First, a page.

High school students unearth possible ties to slavery at Jesuit school
ARLINGTON, Va. (CNS) -- After Georgetown University last year publicly acknowledged it had benefited from the sale of 272 enslaved women, men and children in the 1800s, a high school teacher at a Jesuit school in Washington invited the historian from the institution who had researched the sale to speak to students in his history classes.
Some students asked Adam Rothman, the historian and Georgetown professor, whether their school, Gonzaga College High School, also may have benefited from slavery. For a time, the Jesuits from Georgetown back then operated Washington Seminary, which later became Gonzaga.
The professor said he didn't know but challenged students to find out, said Gonzaga history teacher Ed Donnellan, who invited Rothman to speak to his classes.
Six students, along with Donnellan, took up the challenge and presented their findings to an audience Nov. 5 at the Ignatian Family Teach-in for Justice. The annual event, attended by approximately 2,000 students from Jesuit-run high schools and universities in the U.S., focuses on social justice issues.
The students were given access to a variety of records at Georgetown University's archives, which had accounting books, written histories, enrollment records and other documents pertaining to what was then Washington Seminary.
Six students took up the challenge and presented their findings to an audience Nov. 5 at the Ignatian Family Teach-in for Justice.
Daniel Podratsky, a junior at Gonzaga, said he and the other students who volunteered were "very surprised" at what they found in the records.
"It's an unfortunate history," he said.
In the documents, they found references for what may have been two transactions, and perhaps others, related to slaves. One may have been for payment for transport of an enslaved person to a Jesuit-run plantation in Southern Maryland and the other documented a payment for "weeding in the garden" at the seminary to a person named Gabriel, listing no last name, possibly the slave of a seminary student.
There also are other transactions, clues that the students will further research to understand as much as they can about the school's ties to slavery.
"We're at the beginning of this," said Donnellan, who also is looking at the possibility of taking students to visit the remnants of the Jesuit slave plantations in Maryland. Donnellan said the information, much like at Georgetown University, "sat there for years and no one talked about this."
"I don't think we as a country have faced this," he said.
The students spent two weeks at Georgetown during their summer break looking at records for about five hours each day, and they think there's more waiting to be found.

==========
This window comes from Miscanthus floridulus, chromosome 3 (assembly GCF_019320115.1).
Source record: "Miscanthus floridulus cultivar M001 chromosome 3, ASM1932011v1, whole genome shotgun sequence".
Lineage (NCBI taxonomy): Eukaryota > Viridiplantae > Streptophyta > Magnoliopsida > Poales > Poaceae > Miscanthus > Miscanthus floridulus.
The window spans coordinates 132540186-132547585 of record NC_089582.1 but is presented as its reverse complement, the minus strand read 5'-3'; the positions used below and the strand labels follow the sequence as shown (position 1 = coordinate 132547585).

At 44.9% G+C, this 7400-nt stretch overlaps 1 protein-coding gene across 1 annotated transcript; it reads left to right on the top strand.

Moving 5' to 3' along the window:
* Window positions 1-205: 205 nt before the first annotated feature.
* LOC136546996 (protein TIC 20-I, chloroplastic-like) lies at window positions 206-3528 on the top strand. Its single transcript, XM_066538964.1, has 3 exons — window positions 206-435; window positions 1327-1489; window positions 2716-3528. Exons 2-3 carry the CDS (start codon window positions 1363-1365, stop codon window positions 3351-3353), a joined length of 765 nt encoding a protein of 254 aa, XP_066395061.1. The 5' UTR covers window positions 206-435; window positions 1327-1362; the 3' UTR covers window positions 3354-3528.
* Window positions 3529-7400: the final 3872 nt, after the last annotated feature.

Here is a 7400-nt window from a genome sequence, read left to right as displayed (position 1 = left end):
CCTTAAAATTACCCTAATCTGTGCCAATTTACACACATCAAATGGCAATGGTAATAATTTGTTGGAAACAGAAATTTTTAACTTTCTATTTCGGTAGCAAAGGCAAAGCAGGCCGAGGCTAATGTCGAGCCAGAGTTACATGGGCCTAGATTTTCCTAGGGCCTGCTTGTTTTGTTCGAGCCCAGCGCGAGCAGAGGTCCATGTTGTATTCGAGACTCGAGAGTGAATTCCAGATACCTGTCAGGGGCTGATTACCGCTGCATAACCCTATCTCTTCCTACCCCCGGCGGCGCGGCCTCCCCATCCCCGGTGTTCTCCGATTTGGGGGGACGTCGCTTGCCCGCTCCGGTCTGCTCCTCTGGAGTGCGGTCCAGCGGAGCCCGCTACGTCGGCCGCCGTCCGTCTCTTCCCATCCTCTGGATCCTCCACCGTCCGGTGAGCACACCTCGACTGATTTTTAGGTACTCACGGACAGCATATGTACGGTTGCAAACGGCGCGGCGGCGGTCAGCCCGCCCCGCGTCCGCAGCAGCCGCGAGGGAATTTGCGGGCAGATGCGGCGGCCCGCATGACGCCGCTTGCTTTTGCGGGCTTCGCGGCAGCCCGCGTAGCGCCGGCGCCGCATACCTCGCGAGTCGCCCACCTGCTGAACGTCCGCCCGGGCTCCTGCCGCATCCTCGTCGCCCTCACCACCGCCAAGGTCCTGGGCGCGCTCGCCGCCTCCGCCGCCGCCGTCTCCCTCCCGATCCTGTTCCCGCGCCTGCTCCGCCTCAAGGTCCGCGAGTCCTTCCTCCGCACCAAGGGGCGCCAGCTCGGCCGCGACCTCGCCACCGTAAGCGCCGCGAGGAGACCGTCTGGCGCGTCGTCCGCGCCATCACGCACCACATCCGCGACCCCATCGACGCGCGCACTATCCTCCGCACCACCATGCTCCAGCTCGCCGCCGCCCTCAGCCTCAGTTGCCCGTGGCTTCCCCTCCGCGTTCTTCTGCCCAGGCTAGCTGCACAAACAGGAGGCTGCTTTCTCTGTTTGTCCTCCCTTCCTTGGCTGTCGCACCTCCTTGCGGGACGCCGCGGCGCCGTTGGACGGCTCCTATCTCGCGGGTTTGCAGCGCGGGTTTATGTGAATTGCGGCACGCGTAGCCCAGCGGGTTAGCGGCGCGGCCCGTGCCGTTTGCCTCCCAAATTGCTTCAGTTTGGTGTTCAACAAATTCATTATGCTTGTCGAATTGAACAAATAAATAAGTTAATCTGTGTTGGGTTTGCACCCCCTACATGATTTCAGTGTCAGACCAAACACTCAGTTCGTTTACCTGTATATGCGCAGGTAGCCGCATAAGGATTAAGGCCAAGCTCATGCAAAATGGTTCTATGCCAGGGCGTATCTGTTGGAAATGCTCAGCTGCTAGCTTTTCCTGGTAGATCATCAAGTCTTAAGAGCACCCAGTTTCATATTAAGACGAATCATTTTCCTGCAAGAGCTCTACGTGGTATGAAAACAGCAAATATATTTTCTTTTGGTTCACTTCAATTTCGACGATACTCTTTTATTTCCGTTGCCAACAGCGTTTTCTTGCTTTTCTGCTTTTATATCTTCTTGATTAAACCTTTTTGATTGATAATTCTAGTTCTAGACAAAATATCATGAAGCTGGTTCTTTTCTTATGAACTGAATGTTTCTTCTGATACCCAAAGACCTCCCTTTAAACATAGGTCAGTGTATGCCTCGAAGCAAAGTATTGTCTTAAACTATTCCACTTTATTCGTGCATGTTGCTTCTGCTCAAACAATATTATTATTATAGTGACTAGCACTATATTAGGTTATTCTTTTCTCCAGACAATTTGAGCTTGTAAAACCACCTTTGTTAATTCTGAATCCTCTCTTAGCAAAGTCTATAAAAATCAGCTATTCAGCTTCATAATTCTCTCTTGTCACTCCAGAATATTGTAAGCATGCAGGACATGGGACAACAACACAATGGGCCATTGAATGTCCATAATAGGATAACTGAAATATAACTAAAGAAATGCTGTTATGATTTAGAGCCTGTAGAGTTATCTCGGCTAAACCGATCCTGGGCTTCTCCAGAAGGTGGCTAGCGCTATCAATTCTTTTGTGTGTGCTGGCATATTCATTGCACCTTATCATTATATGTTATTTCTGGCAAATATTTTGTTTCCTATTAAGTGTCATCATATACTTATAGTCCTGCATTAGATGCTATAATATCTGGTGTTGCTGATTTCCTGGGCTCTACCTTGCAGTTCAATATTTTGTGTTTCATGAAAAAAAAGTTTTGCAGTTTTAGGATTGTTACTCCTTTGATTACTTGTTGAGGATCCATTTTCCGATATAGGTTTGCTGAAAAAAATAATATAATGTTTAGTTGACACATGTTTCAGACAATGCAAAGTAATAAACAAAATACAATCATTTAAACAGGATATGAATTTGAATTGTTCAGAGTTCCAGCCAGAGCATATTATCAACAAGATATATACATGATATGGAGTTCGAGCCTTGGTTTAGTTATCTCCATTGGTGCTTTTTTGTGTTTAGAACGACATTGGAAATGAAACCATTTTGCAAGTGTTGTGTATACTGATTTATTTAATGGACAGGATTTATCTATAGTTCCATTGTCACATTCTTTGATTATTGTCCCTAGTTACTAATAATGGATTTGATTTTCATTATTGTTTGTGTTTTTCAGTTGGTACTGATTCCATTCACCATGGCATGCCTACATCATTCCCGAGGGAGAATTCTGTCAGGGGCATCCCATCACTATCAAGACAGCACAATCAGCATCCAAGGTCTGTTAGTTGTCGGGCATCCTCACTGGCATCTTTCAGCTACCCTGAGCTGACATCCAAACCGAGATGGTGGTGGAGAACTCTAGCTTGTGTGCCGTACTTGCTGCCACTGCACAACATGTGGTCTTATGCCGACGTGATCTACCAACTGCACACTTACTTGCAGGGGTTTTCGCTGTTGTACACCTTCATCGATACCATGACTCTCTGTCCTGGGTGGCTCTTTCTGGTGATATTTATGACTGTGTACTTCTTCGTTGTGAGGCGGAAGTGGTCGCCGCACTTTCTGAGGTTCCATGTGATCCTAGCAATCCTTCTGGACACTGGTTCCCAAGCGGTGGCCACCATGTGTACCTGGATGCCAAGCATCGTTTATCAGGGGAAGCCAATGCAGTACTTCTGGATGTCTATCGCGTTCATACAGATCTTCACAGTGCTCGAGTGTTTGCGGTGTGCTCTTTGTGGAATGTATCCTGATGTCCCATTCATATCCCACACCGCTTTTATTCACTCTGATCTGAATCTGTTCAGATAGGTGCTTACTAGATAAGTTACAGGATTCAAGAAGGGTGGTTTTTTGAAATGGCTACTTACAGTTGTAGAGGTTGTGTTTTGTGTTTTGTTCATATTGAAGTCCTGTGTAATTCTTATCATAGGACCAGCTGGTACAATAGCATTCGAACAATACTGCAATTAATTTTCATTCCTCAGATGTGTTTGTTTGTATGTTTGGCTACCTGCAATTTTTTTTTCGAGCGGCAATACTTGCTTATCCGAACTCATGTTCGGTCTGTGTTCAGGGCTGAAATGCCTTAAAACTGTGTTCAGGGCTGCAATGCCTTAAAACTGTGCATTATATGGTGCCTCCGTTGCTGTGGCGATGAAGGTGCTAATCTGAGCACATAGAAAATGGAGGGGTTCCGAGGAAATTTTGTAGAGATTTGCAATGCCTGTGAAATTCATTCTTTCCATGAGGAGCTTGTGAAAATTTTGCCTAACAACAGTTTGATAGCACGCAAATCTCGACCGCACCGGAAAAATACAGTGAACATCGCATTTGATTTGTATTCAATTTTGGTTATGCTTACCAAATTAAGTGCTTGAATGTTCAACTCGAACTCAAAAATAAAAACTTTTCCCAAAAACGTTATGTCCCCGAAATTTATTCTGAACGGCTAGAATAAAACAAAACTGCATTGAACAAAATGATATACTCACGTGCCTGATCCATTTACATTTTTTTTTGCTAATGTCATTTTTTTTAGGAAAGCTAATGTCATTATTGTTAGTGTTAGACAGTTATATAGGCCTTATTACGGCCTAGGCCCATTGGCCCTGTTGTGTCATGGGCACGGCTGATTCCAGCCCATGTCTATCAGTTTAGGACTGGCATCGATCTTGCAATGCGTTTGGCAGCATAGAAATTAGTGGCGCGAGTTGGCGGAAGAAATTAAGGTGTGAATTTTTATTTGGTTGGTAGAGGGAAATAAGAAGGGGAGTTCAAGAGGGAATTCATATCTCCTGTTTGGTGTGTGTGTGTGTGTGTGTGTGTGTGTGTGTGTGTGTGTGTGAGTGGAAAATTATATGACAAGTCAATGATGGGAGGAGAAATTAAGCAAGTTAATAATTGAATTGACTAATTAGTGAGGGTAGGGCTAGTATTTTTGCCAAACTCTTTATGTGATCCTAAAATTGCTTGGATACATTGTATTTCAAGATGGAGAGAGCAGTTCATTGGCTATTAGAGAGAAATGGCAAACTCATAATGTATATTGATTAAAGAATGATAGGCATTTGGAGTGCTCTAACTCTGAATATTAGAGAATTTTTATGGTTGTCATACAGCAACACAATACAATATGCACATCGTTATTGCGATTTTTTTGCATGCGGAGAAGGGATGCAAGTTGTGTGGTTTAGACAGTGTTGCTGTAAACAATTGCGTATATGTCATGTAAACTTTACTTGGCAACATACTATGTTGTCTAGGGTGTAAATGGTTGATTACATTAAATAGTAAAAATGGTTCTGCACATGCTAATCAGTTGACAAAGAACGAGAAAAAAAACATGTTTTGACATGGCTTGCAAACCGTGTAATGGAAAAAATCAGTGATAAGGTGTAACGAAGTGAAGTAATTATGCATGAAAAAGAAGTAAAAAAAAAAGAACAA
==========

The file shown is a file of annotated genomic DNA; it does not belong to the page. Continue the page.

Junior student Hameed Nelson said the experience taught him that "it shows what you can find, if you ask the right questions."
I don't think we as a country have faced this.
The students said their findings were met with a variety of reactions from other students. Some said, "we need to do something about it," said Joe Boland, who participated in the research with his brother Jack, as well students Jack Brown and Matthew Johnson.
Other students were grateful for the work they had done. Others said: "What does this have to do with me?"
In light of the students' findings, Jesuit Father Stephen Planning, president of the school, issued a statement saying that "while more needs to be done to flesh out the details of Gonzaga's past, it is clear that the Washington Seminary had connections to slavery in the earliest years of its existence. This is a fact about our past that we cannot deny, and it is one that we need to face with sincere humility."
The priest commended the students and their teacher for the work, for which they received no school credit, but they said they didn't need it.
"Why does it matter that that the Washington Seminary had connections to slavery nearly 190 years ago?" Father Planning asked. "Because in order to be true to who we are as a Gonzaga community, we need to stand before God not just celebrating our laurels and accomplishments, but acknowledging our sins and failings.
"Our past sinfulness matters, both as individuals and institutions," he continued. "As much as we hate to admit it, our past sinfulness has an impact on who we are today. It is only when we accept our entire history, the good and the bad, that God's mercy can move our hearts to greater humility, compassion and understanding."
Donnellan, the history teacher, said the school also is looking at creating a working group, modeled after one formed at Georgetown, to see what, if any, amends the school can make. One might be to honor the slaves in a permanent way at their school, particularly Gabriel, whom they believe was later emancipated and consider "a Gonzaga brother," Donnellan said.